Release the hounds, er... I mean the words.

I am a writer, one who shares his experiences and those of others using words. It’s my claim to fame, even if that makes me a legend in my own mind. I tell stories. It’s my mission in life. My purpose. But hasn’t always been that way.
               I used to be a drifter. It sounds more dramatic than it is but there was a time when I went through life without having a purpose to existence. It was awful. I lacked focus and had no sense of who I was or what I wanted.
               I envy folks who at a very young age know what they want to do in life. Me? I was near into my 30s before discovering it was writing. And it had been right in front of me all along; in my face but couldn’t see it.
               Writing has been with me since birth. Well, maybe it was really grade school but the point is I never considered writing as a way to earn a living. It was fun; something to do when I got tired of bike riding, watching TV, shooting hoops or whatever. Raining outside? Go and write. Grounded in my bedroom? No problem; put pen to paper. Scribing was a pleasure.
Being near any body of water helps fuel my purpose.
               It continued in high school. Then college. I sailed through classes that required term papers. Even then it wasn't as a career option. Instead my motto was, “Show me the money.” After graduation, the primary criteria for taking jobs was how much they paid.
               I was happy for a while. The turning point was as a new home construction superintendent. The money was great; job satisfaction was not. ‘Being handy’ is not in my skill set and building tract homes was just not my thing. It filled my savings account but bankrupted my spirit. It wasn’t my purpose in life and I was miserable. Took me more than a year of deep, honest soul searching to ‘discover’ writing was my calling.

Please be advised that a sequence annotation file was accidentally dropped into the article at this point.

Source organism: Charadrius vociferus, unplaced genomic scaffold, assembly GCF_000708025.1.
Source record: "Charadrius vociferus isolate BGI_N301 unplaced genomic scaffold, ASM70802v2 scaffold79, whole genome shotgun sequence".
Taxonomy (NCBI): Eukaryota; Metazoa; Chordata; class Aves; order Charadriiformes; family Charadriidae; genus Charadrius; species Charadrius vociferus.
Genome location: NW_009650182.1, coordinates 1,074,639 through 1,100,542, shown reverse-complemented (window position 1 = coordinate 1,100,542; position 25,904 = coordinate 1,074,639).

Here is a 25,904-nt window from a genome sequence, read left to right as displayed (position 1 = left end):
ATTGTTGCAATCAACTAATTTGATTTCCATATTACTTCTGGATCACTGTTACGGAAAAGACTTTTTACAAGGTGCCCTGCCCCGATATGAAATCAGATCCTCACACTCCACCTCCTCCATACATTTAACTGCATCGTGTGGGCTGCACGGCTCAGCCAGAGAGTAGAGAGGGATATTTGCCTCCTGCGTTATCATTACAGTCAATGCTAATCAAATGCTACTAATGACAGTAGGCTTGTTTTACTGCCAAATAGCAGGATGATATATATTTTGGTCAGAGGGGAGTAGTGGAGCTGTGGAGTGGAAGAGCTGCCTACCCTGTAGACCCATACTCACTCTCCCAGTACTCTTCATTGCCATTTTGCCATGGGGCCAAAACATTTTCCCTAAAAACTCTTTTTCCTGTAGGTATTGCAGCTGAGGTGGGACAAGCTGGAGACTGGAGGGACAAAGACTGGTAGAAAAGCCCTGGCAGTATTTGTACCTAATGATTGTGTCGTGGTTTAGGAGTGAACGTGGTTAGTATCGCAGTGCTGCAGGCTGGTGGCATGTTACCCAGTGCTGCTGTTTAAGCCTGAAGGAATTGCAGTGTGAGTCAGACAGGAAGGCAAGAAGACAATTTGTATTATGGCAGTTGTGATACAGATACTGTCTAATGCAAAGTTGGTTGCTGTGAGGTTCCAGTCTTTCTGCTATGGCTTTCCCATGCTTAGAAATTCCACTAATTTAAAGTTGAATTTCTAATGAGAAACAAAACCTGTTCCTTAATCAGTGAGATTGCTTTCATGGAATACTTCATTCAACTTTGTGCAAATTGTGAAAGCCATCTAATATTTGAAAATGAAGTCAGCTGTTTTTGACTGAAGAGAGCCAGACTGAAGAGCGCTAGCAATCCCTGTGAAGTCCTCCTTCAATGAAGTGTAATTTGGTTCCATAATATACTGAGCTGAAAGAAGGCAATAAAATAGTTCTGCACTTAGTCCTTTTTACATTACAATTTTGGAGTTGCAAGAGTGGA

I’m happier now, though not all the time. Like everybody else, I suffer setbacks and have ups and downs. Sometimes way downs. But through it all there’s my writing. I’ve been a music journalist, publicist, copywriter, strategic communications professional and now social change agent. Sharing stories is my purpose; it’s what helps give life meaning.
With purpose, the sky's the limit.
Most folks have at the very least a glimmer of awareness of their life's purpose. Trouble is, they often don’t or can’t pay attention to it. Job, kids, life: a lot can get in the way of realizing what it is you’re meant to do on this earth. A lot of times it’s just a vague feeling - something that pulls at you. And more times than not, it’s right in front of your face. The challenge is recognizing it.
               No matter your age, instilling yourself with a sense of purpose constitutes a huge step in helping find value and meaning in your own life. It also can literally spell the difference between life and death – for young and old. It can steer youth toward a promising future, and can help elders maintain vitality. In both cases, it is the sense of usefulness and value (rather than mere productivity) that is important.
               Caution: your sense of purpose can shift as you age. Another consideration is the impact our culture has on what young or old people are ‘supposed’ to do. Take it from me, both can clutter your mind and keep you from seeing your own personal truth. That said, what is your life purpose?